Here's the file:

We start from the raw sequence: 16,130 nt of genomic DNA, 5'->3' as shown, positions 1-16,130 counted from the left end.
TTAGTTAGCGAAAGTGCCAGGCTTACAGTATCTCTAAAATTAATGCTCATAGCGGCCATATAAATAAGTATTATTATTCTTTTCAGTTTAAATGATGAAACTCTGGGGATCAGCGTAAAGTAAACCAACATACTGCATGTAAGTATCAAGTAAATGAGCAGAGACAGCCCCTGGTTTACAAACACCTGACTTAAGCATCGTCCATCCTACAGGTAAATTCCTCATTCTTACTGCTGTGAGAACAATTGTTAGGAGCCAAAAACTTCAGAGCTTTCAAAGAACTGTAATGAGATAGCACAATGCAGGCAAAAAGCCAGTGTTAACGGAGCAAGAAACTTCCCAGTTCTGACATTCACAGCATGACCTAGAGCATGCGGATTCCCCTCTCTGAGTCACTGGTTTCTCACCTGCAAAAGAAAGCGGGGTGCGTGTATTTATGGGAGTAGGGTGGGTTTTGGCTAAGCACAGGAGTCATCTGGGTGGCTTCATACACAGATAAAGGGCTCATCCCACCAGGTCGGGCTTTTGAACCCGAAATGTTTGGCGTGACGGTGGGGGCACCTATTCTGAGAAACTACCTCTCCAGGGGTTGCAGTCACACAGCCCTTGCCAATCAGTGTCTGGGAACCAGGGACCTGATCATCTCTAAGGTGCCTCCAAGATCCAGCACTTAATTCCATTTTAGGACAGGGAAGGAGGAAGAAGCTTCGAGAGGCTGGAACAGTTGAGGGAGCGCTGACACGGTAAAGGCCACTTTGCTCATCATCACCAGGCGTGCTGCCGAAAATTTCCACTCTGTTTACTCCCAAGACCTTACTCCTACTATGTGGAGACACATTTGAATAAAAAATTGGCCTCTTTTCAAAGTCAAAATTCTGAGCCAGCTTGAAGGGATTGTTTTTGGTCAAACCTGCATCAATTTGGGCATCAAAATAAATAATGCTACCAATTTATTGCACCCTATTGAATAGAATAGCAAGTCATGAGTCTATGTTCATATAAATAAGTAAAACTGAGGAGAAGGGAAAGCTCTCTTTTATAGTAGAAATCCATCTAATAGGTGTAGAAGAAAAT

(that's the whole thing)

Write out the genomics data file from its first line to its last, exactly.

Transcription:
We start from the raw sequence: 16,130 nt of genomic DNA, 5'->3' as shown, positions 1-16,130 counted from the left end.
TTAGTTAGCGAAAGTGCCAGGCTTACAGTATCTCTAAAATTAATGCTCATAGCGGCCATATAAATAAGTATTATTATTCTTTTCAGTTTAAATGATGAAACTCTGGGGATCAGCGTAAAGTAAACCAACATACTGCATGTAAGTATCAAGTAAATGAGCAGAGACAGCCCCTGGTTTACAAACACCTGACTTAAGCATCGTCCATCCTACAGGTAAATTCCTCATTCTTACTGCTGTGAGAACAATTGTTAGGAGCCAAAAACTTCAGAGCTTTCAAAGAACTGTAATGAGATAGCACAATGCAGGCAAAAAGCCAGTGTTAACGGAGCAAGAAACTTCCCAGTTCTGACATTCACAGCATGACCTAGAGCATGCGGATTCCCCTCTCTGAGTCACTGGTTTCTCACCTGCAAAAGAAAGCGGGGTGCGTGTATTTATGGGAGTAGGGTGGGTTTTGGCTAAGCACAGGAGTCATCTGGGTGGCTTCATACACAGATAAAGGGCTCATCCCACCAGGTCGGGCTTTTGAACCCGAAATGTTTGGCGTGACGGTGGGGGCACCTATTCTGAGAAACTACCTCTCCAGGGGTTGCAGTCACACAGCCCTTGCCAATCAGTGTCTGGGAACCAGGGACCTGATCATCTCTAAGGTGCCTCCAAGATCCAGCACTTAATTCCATTTTAGGACAGGGAAGGAGGAAGAAGCTTCGAGAGGCTGGAACAGTTGAGGGAGCGCTGACACGGTAAAGGCCACTTTGCTCATCATCACCAGGCGTGCTGCCGAAAATTTCCACTCTGTTTACTCCCAAGACCTTACTCCTACTATGTGGAGACACATTTGAATAAAAAATTGGCCTCTTTTCAAAGTCAAAATTCTGAGCCAGCTTGAAGGGATTGTTTTTGGTCAAACCTGCATCAATTTGGGCATCAAAATAAATAATGCTACCAATTTATTGCACCCTATTGAATAGAATAGCAAGTCATGAGTCTATGTTCATATAAATAAGTAAAACTGAGGAGAAGGGAAAGCTCTCTTTTATAGTAGAAATCCATCTAATAGGTGTAGAAGAAAAT